After an unbeaten autumn and moving up to third in the world rankings, we analyse their performance against the Wallabies and look at what they need to do next...
The game encompassed all the drama we love to see in Test rugby
The speed and intensity displayed by both teams made this first half the most dramatic of the autumn series. Ireland could not have dreamt of a better start, going 17 points up in almost as many minutes. The first try was the result of Johnny Sexton’s brilliant vision and execution of the kick that set up Simon Zebo. For the second, Tommy Bowe intercepted a miss pass and ran the full length of the pitch when Australia had a four man overlap. Given the ferocity of play, a Wallabies comeback seemed inevitable and the game was end to end. Despite there being fewer tries, the second half was just as enthralling as both sides went at it, leaving nothing in the locker. The total commitment in the dying minutes was a great advert for international sport, showing that professionalism hasn’t killed the passion of pulling on the jersey.
Defence is key against sides who keep the ball in hand
If Ireland struggled slightly with the width the Australians were able to use in attack, this was counteracted by superb defending. Unlike South Africa and Georgia who looked to win the kicking battle, the Australians’ first instinct was to keep the ball in hand. Ireland had great line speed but the Wallabies played with decoy runners which held the Irish midfield and enabled them to get outside the defence. Ireland must look to vary their defence and be ready to drift against sides who move the ball wide at speed.
Love it or hate it, the TMO aids decisions
The fourth official might cause confusion within the ground (and even with the commentators) but the decision to award Australia’s second try was the right one. To the naked eye, and in real time, it looked like the ball had drifted forward. Only when repeatedly shown in slow motion was it clear the pass had been backwards and the try should stand. TMO referrals do break up the game and I can see why many traditionalists don’t like it but it did help the referee in what was a pivotal moment in a very tight affair.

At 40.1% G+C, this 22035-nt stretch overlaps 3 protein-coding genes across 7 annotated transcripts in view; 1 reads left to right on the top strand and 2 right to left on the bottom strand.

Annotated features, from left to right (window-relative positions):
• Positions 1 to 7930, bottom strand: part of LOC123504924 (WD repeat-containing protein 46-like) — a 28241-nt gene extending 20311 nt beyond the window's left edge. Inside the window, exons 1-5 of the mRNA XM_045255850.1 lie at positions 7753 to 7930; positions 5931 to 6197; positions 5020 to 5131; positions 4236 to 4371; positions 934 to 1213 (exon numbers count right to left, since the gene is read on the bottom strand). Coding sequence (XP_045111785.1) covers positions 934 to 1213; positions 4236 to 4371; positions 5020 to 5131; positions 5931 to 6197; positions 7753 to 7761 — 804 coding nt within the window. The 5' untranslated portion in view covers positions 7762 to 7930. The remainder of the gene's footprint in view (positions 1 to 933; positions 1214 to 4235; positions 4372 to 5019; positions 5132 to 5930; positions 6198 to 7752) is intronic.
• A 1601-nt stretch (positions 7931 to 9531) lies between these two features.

Ireland cemented their world ranking of third
Joe Schmidt’s side might have moved up to the dizzy heights of third place in the world last week but as that came about because of other countries defeats, it didn’t bring the same amount of satisfaction they’ll feel this week. Having only suffered one defeat in 2014, and beaten two south hemisphere giants in three weeks, there is a lot to be optimistic and hopeful about. Against Australia, Ireland finished that match as a team determined to no longer be the ‘nearly’ men. Similar to the New Zealand match last autumn, Australia had the ball for most of the final 10 minutes. However this time the Irish defence stayed alert and their discipline was first class. The character Schmidt has built within the squad is epitomized by the man himself. It’s almost inconceivable to think he sat through that game with appendicitis and yet, the commitment that demonstrates, will surprise very few.
There is always room for improvement
With the half-backs gelling so well together and Ireland’s talent for chasing kicks, they are in the habit of using the boot to turn defenders. It is effective but it would be good to see more variety in attack. On Saturday, one try came from a kick and the other an intercept. Even against the Georgians, Ireland struggled to break them down until the final quarter. They need width and they need more pace in their attack. One player who will help this going forward is Robbie Henshaw. He is only twenty-one years old but he is also one of Ireland’s most exciting prospects and having youngsters of his ilk coming through will not just add talent to the squad but force everyone else to raise their game.
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Watch highlights from the match below…